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Ukraine and Russia accuse each other of shelling Zaporizhzhia nuclear power plant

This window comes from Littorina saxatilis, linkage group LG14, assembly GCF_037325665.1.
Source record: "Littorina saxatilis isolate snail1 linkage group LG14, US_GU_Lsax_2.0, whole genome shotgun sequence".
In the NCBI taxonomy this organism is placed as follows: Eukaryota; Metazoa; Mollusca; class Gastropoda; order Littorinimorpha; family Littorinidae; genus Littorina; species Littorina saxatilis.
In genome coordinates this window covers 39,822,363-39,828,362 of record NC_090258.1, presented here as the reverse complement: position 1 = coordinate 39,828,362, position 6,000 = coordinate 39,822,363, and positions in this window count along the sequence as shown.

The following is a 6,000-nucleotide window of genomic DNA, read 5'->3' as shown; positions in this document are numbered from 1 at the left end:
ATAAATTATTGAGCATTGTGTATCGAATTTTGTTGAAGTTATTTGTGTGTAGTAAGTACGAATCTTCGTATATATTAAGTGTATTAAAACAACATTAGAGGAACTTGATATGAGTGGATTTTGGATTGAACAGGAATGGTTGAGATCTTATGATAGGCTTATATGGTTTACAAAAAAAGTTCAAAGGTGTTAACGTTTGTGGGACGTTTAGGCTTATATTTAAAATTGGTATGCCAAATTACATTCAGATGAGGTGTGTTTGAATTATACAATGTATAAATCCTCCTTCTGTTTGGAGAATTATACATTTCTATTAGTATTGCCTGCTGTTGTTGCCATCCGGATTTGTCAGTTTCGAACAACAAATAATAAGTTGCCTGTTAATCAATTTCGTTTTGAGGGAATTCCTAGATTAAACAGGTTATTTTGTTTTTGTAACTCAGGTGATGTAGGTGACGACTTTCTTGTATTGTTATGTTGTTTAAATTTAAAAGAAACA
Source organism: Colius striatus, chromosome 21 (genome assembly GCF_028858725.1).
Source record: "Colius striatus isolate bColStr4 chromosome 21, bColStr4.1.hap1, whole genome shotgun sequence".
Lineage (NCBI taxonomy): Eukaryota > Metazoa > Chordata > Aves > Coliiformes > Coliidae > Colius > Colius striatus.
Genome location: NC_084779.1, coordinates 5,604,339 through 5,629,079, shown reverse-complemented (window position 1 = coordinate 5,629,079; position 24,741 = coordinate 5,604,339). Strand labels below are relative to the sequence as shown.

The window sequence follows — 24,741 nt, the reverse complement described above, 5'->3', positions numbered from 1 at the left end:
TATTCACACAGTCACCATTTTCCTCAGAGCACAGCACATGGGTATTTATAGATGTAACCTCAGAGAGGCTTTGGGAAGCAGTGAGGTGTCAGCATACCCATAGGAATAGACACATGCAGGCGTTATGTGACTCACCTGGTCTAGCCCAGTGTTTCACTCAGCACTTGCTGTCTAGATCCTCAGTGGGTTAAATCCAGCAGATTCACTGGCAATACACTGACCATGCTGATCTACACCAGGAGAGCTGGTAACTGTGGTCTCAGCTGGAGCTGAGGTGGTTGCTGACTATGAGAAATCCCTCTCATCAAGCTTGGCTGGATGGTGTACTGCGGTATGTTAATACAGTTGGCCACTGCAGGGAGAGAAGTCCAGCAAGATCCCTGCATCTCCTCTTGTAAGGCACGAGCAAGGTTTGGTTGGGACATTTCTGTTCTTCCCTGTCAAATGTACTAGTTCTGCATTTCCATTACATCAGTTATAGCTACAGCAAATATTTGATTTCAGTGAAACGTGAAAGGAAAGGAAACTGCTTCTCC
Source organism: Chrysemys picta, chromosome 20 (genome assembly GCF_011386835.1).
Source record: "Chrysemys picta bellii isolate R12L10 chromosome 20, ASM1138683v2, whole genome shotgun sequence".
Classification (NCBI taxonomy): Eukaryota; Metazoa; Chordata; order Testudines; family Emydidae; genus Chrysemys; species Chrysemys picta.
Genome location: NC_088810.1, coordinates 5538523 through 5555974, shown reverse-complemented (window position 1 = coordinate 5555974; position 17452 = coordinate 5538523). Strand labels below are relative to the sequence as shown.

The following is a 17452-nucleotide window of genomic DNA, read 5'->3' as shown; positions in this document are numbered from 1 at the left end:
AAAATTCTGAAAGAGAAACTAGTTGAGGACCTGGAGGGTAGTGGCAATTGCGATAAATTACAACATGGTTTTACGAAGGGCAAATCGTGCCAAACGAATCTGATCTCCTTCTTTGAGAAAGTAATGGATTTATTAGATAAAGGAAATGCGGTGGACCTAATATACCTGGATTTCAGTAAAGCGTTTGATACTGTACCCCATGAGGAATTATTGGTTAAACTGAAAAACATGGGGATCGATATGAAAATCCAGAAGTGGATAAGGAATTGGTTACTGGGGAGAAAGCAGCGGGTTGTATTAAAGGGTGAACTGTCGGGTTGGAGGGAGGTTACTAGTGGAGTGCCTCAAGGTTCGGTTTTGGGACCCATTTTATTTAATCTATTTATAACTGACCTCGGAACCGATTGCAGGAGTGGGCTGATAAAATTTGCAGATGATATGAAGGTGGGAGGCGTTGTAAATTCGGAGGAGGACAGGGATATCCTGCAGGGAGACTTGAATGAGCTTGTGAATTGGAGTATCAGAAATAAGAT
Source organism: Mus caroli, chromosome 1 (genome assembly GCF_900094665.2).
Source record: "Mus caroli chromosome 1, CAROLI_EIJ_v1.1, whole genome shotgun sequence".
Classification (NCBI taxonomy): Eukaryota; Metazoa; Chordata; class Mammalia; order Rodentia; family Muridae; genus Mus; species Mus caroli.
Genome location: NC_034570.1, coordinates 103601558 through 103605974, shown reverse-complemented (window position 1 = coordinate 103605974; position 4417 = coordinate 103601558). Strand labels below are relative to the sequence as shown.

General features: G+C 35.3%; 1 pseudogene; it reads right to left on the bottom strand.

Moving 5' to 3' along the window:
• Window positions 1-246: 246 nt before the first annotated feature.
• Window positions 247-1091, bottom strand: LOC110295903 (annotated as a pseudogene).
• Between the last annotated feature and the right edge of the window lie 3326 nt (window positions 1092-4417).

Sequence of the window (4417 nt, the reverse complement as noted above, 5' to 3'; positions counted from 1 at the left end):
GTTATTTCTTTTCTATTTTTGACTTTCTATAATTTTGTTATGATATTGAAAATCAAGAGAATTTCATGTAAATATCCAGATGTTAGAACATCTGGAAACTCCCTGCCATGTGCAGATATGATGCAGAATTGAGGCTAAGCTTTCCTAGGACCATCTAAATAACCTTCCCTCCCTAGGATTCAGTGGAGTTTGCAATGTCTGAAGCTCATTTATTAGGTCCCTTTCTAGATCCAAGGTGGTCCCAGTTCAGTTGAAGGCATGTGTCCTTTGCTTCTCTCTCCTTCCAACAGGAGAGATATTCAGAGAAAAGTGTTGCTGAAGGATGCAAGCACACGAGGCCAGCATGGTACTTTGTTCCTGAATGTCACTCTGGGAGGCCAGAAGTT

There was growing concern on Monday that the ongoing war in Ukraine could lead to serious damage at Europe's largest nuclear power plant. Ukraine and Russia accuse each other of shelling the Zaporizhzhia Nuclear Power Station — a sprawling facility on Russian occupied ground that continues to function as the war rages around it. Russian emergency services released images of damage around the plant after both sides traded fresh accusations of shelling the compound. Ukrainian President Volodymyr Zelenskyy condemned the renewed shelling as "Russian nuclear terror," as the United Nations-backed global nuclear watchdog agency, the IAEA, expressed grave concern about the safety of plant and called for a team of its inspectors to be allowed immediate access. U.N. Secretary-General Antonio Guterres warned on Monday morning that any that "any attack to a nuclear plant is a suicidal thing." Ukraine's nuclear power operator Energoatom said Russian shelling damaged three radiation monitors around a storage facility containing spent fuel rods at the Zaporizhzhia facility and left one worker injured. Russian news agencies quoted the Moscow-backed rebels who control the territory as saying Ukrainian forces had fired the shells. Russian or Russian-backed forces have controlled the nuclear plant for most of the last year, and Energoatom said the troops based at the facility took shelter in bunkers before the shells struck on Saturday. Shelling around Zaporizhzhia was just one example of Russia's ongoing aerial assault amid fierce battles between Ukraine's military and Moscow's invading forces. As D'Agata reports, dozens of towns along the front lines in southeast Ukraine were hit over the weekend. Russian missiles and artillery hammered the city of Mykolaiv, southwest of the nuclear plant and just north of Ukraine's major Black Sea ports. Despite the fighting, more ships carrying vital food supplies have managed to leave those ports, including from the city of Odesa. As of Monday about 10 more ships had been cleared to sail, but as D'Agata reports, there's a backlog of around 20 million tons of grain waiting to ship out under the protection of a deal struck last month between Russia and Ukraine. While the slow, but so-far-steady stream of ships chips away at that backlog to get the food out to the world, Ukraine's farmers in front-line towns and villages are putting their lives on the line to harvest this year's crops. D'Agata says that while the tug-of-war over the country's grain may have shifted in Ukraine's favor right now with the agreement on exports, in addition to the overflowing silos at the ports, millions more tons of wheat, corn and other food staples are still piling up on farms in the region. Third generation farmer Yurri Yalovchuk said that if the grain deal collapses, so too will his farm just north of Odesa. "We do not have much trust in Russians," he told D'Agata. "They can strike the grain ships with a missile at any moment." He said he was banking on shipping out this year's harvest first, before clearing last year's backlogged crops, as his grain is worth more while it's still fresh, and he's got nowhere to store it anyway. Yalovchuk's harvest from last year — along with that of hundreds of other Ukrainian farmers — is likely among the millions of tons of grain still stuck in warehouses across the country. But even as the farmers work to pull in this year's crops, Russia's forces are attacking their fields, farms and storage facilities across the south and east. D'Agata says some have even started working their land in flak jackets. Whole fields of crops have been torched as the two sides exchange fire, with families' livelihoods wiped out and some of the world's hungriest people being starved of vital food supplies in the process.

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